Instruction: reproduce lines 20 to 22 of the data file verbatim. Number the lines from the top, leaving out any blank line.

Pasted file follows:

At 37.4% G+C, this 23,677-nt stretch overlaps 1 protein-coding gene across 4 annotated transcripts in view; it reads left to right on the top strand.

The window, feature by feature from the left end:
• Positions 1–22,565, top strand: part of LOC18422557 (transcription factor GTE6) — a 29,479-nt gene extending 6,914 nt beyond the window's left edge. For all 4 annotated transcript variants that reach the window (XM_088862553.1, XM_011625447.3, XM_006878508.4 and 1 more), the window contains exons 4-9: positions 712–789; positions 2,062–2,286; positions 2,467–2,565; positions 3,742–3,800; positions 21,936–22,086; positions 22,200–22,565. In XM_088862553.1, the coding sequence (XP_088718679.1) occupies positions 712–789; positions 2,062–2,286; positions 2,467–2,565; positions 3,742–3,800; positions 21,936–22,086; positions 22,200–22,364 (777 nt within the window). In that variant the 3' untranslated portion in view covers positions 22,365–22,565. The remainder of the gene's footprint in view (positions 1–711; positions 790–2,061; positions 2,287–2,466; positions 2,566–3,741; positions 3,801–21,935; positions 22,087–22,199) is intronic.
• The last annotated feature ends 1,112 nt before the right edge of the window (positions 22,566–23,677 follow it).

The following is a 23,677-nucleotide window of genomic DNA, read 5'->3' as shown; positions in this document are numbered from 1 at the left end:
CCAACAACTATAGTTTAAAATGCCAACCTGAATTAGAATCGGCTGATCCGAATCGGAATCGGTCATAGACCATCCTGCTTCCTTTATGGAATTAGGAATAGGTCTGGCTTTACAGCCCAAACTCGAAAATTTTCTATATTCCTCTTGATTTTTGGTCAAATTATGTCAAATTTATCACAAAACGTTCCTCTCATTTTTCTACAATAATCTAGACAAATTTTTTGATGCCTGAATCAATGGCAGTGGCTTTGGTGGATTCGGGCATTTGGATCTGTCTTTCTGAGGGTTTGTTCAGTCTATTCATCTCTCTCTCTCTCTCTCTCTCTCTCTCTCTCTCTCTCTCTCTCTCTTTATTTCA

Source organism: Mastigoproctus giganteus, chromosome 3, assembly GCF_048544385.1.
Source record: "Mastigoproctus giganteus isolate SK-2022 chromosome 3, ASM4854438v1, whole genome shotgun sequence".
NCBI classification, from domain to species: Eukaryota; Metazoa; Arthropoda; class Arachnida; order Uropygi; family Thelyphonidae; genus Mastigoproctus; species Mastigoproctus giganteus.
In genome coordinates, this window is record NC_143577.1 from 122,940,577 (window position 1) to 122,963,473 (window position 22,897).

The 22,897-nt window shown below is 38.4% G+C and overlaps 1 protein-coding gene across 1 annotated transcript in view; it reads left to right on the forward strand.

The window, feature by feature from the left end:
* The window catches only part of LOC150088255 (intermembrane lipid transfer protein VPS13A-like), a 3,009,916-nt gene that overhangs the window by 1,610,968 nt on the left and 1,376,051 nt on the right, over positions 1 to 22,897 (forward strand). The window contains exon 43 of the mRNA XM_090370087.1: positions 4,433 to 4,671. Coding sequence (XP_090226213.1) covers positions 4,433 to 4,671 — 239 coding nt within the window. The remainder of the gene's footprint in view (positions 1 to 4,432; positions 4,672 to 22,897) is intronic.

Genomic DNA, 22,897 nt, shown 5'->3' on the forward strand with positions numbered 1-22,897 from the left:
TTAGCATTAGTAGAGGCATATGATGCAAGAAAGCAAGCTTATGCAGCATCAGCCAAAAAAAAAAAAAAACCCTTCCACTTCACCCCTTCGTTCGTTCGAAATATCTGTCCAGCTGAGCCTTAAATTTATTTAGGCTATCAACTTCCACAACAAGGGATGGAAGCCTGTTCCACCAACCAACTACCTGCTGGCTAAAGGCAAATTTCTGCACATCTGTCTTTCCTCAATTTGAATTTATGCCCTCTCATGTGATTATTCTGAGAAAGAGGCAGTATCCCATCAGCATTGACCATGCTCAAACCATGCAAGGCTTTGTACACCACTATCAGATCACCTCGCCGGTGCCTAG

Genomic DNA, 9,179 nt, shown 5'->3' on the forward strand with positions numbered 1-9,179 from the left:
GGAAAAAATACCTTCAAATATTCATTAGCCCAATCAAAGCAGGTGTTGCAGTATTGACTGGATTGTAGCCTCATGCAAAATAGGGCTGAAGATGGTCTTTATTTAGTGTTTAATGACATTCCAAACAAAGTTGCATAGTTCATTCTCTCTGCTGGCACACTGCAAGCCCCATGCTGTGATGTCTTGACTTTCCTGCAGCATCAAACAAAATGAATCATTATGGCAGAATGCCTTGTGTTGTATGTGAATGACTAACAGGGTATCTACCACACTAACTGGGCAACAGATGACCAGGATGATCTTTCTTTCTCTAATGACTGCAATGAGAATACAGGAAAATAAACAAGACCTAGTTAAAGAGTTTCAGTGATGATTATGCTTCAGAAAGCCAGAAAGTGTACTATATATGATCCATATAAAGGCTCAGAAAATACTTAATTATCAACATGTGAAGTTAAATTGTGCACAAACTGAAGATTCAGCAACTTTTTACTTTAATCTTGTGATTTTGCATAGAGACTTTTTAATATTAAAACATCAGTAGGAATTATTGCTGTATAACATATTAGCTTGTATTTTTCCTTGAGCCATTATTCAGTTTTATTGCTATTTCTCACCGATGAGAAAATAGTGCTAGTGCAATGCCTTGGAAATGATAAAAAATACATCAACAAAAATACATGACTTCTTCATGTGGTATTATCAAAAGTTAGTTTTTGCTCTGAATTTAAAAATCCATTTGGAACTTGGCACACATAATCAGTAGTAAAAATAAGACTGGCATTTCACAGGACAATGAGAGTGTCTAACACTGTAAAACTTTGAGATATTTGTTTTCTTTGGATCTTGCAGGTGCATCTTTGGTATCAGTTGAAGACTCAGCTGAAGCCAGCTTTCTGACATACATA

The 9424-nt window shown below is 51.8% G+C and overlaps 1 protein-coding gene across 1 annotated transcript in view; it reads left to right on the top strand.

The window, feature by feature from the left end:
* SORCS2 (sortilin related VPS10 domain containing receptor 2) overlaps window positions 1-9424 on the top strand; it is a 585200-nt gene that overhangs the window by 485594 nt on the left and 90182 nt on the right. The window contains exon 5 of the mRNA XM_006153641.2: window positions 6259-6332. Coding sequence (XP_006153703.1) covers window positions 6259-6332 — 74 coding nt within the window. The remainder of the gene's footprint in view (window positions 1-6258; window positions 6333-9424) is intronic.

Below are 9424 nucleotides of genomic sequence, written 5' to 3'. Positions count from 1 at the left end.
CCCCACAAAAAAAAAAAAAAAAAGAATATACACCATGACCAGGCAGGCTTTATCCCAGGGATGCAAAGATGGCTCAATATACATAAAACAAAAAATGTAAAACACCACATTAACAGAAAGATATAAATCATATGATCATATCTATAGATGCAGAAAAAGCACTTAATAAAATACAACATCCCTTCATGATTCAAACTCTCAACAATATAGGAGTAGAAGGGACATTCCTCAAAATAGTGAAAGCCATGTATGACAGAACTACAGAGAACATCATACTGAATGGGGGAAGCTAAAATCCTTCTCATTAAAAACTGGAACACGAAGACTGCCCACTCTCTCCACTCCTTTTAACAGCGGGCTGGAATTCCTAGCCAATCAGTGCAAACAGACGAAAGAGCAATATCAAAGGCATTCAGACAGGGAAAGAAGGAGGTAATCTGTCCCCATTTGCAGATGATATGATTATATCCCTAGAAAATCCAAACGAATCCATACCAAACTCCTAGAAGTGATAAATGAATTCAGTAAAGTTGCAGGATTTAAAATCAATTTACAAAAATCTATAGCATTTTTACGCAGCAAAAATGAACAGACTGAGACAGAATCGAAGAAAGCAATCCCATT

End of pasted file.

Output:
* SORCS2 (sortilin related VPS10 domain containing receptor 2) overlaps window positions 1-9424 on the top strand; it is a 585200-nt gene that overhangs the window by 485594 nt on the left and 90182 nt on the right. The window contains exon 5 of the mRNA XM_006153641.2: window positions 6259-6332. Coding sequence (XP_006153703.1) covers window positions 6259-6332 — 74 coding nt within the window. The remainder of the gene's footprint in view (window positions 1-6258; window positions 6333-9424) is intronic.

Below are 9424 nucleotides of genomic sequence, written 5' to 3'. Positions count from 1 at the left end.
CCCCACAAAAAAAAAAAAAAAAAGAATATACACCATGACCAGGCAGGCTTTATCCCAGGGATGCAAAGATGGCTCAATATACATAAAACAAAAAATGTAAAACACCACATTAACAGAAAGATATAAATCATATGATCATATCTATAGATGCAGAAAAAGCACTTAATAAAATACAACATCCCTTCATGATTCAAACTCTCAACAATATAGGAGTAGAAGGGACATTCCTCAAAATAGTGAAAGCCATGTATGACAGAACTACAGAGAACATCATACTGAATGGGGGAAGCTAAAATCCTTCTCATTAAAAACTGGAACACGAAGACTGCCCACTCTCTCCACTCCTTTTAACAGCGGGCTGGAATTCCTAGCCAATCAGTGCAAACAGACGAAAGAGCAATATCAAAGGCATTCAGACAGGGAAAGAAGGAGGTAATCTGTCCCCATTTGCAGATGATATGATTATATCCCTAGAAAATCCAAACGAATCCATACCAAACTCCTAGAAGTGATAAATGAATTCAGTAAAGTTGCAGGATTTAAAATCAATTTACAAAAATCTATAGCATTTTTACGCAGCAAAAATGAACAGACTGAGACAGAATCGAAGAAAGCAATCCCATT